Mike KrauseMike KrauseOctober 17, 20186min589

Colorado voters will have a choice this fall between two transportation funding measures.  Proposition 109 focuses on road and bridge infrastructure, without a tax or fee increase, while Proposition 110 uses roads as a hook for a massive sales tax increase, a slush fund for cities and counties, and mystery transit projects mostly aimed at Metro Denver. 


Joey BunchJoey BunchOctober 18, 20177min454
A panel of Republican and Democratic lawmakers talked about the problems of taxing, spending and TABOR Wednesday morning for the South Metro Denver Chamber of Commerce. House Assistant Minority Leader Cole Wist laid out the plan GOP members are likely to run on next year: moving spending decisions away from a six-member Joint Budget Committee […]

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Mike McKibbinMike McKibbinMay 24, 20179min488

After nearly a decade, Denver Regional Transportation District’s University of Denver and Colorado light rail stations need to become more visible gateways to surrounding communities, rather than the "back doors" they now represent to their neighborhoods, according to a study of the two stations and their mobility possibilities. “It is time these stations transition from commuter stations to integrated mobility hubs and active local destinations,” reads an online City and County of Denver study description.


Dan NjegomirDan NjegomirApril 12, 20173min344
Under Colorado law, your landlord can give you the heave-ho with as little as seven days’ advance notice if you are renting month-to-month. And you can be blindsided at any time with a rent hike. That’s not much time to pack — or to hit up your folks for some extra cash to help you stay put. Things […]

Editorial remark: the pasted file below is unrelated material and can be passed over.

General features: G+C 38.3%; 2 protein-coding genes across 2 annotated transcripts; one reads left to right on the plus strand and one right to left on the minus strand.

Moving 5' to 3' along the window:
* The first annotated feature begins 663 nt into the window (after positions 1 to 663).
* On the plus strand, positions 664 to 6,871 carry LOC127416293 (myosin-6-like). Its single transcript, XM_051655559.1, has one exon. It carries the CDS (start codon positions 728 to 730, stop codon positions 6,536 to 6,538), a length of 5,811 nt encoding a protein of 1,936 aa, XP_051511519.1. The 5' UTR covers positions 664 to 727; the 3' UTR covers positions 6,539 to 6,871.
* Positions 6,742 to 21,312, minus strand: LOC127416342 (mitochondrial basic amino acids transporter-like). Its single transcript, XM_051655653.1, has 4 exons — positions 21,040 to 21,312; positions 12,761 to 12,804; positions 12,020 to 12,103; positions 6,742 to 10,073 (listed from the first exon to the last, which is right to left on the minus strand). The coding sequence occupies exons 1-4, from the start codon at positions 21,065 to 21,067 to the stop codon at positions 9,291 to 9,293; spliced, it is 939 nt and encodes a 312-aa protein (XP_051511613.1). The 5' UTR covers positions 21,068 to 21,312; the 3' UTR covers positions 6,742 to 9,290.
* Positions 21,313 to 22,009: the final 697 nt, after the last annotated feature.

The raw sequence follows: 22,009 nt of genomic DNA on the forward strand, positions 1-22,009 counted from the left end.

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Joey BunchJoey BunchApril 11, 20179min282
A bill that would ask Colorado voters to approve spending billions on transportation went through a budgetary ringer in the Senate Transportation Committee Tuesday. Among 12 amendments, the committee lowered the proposed sales tax from 0.62 percent to 0.50 and offset that with $100 million annually from the existing state budget. It also locks in 53 […]

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Mike McKibbinMike McKibbinJanuary 20, 20178min349

Any legislation that addresses the state's transportation needs should take the entire state of Colorado into account and is "a long time coming," freshman state Sen. Rachel Zenzinger, D-Arvada, said in an interview with the Transit Alliance. The Denver-based group is a public-advocacy organization that started in 1997 and works to help citizens to "lead the transformation of Colorado’s mobility future." Zenzinger is a 2008 graduate of the group's Citizen's Academy and spoke to Transit Alliance Program Manager Jamie Perkins in her office shortly before the start of the legislative session.


Mike McKibbinMike McKibbinJanuary 4, 20177min348

A refinancing plan for the remainder of two federal loans used to build the Denver Union Station project will pay off the loans early and allow the City and County of Denver to dissolve a revenue-raising authority, along with a drop in property taxes for some businesses in the area. The Denver City Council Finance and Governance Committee sent an ordinance to the full council that authorizes a loan agreement among Denver, Compass Bank, Compass Mortgage Corp. and U.S. Bank to allow the plan to move forward. It is scheduled for final consideration on Jan. 17, with the new loan agreement closing in early February, said Andrew Johnston, manager of financial development.


John TomasicJohn TomasicAugust 14, 201614min370

The maps on the wall at Democrat Rachel Zenzinger’s state Senate District 19 campaign headquarters in Arvada are a web of lines outlining voter precincts, each precinct speckled with marker colors. Some precincts are predominantly Republican, some predominantly Democratic, and there are numbers written onto each of them. “479-480” reads one of them, another “412-410.” In 2014, Zenzinger lost that first precinct to incumbent Republican Sen. Laura Woods by one vote. She won the second one by two votes. It’s an eye-popping map in part because so many of the voter totals are separated by ultraslim margins. “Yep, I know,” said Zenzinger looking up at the lines and numbers. “Every vote counts.”